Sir George Sweeney, the chairman, says in the group's final report, published this week: "Something unexpected happened when the task force began its work. We had thought that our task was something like reducing the number of screws and nuts and bolts holding the model together."
But if they had, the group realised, "the model still would not do what it was intended to do".
Also, a salutary lesson coincided with the LSC task force's first meetings. There was an outcry from school heads that, far from the Government meeting its pledge to cut paperwork, "less means more".
Colleges were to experience the same shortly after, with the effects of a ministerial edict to cut the number of funding streams bid for by managers from 17 to three. Instead of slashing the huge demand for data, it merely shifted responsibility from the national office to 47 local LSCs. Problems in both cases stemmed from a lack of trust and poor accountability.
The final report stresses "the need for a new and quite different relationship between the LSC, nationally and locally, and providers.
"We are not advocating any less accountability, but a different kind - in quantity and quality." In the words of the Cambridge philosopher Onora O'Neill in this year's Reith lectures, the group wants "more intelligent accountability", says Sir George.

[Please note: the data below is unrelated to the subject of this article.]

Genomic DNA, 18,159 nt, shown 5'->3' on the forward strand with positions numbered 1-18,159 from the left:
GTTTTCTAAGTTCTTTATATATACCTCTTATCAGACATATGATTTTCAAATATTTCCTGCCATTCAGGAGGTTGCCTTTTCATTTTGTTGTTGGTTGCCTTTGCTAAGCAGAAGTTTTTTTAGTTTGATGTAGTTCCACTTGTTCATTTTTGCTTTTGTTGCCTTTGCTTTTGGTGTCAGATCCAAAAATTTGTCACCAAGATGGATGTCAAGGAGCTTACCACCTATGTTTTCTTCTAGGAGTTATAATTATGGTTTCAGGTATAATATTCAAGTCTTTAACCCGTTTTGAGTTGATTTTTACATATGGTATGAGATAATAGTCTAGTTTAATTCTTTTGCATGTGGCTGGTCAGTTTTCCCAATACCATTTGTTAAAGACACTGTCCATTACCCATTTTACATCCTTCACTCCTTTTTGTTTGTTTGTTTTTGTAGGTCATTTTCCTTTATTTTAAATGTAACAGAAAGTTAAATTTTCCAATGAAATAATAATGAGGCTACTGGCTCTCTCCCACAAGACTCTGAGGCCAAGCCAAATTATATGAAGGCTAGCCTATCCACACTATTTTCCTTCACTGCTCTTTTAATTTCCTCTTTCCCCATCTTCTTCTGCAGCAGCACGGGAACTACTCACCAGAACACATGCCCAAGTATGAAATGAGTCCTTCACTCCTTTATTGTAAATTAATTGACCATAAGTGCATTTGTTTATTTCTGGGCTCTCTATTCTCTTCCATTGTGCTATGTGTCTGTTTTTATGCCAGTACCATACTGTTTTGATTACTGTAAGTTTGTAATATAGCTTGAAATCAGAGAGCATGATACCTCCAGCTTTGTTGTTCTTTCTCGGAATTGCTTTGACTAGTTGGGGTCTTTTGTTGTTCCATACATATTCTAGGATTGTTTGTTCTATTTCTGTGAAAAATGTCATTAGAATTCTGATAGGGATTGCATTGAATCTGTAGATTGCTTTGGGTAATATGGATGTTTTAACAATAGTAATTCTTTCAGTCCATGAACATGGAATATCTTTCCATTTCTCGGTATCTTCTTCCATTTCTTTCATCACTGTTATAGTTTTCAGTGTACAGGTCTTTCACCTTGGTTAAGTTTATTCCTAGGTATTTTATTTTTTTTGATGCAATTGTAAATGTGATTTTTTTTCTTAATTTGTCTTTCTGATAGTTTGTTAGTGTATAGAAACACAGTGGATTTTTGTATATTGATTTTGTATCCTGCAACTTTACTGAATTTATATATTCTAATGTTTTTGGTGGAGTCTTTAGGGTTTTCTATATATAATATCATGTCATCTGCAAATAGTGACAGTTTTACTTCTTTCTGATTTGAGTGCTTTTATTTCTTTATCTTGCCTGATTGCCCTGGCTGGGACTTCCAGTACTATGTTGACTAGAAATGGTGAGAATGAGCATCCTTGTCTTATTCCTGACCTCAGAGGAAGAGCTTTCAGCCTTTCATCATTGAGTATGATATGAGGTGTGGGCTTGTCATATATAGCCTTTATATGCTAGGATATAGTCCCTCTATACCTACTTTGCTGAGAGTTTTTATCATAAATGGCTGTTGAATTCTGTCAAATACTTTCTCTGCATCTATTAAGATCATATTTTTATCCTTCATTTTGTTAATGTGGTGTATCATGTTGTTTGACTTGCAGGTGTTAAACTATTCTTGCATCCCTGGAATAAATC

"The task force reached the judgment early on that pursuing a speedy 25 per cent reduction in bureaucracy would have no lasting impact on the sector."
Instead, it was necessary to treat the cause, not the symptoms of the malaise.
There had been some significant improvements over the past year, "but they often seem to be outweighed by the remorseless accretion of new demands".
The task force is convinced that what is to be gained "is well worth the wait". The report lists six "shared commitments" which all parties must sign up to if the list of 31 detailed recommendations are to be achieved:
* vision and values
* collaborative working
* the sharing of informationand data
* prime focus on teaching and learning The scope of the task force inquiry was limited to colleges in the hope that "if we can get it right here, the lessons learned can be translated and applied more widely".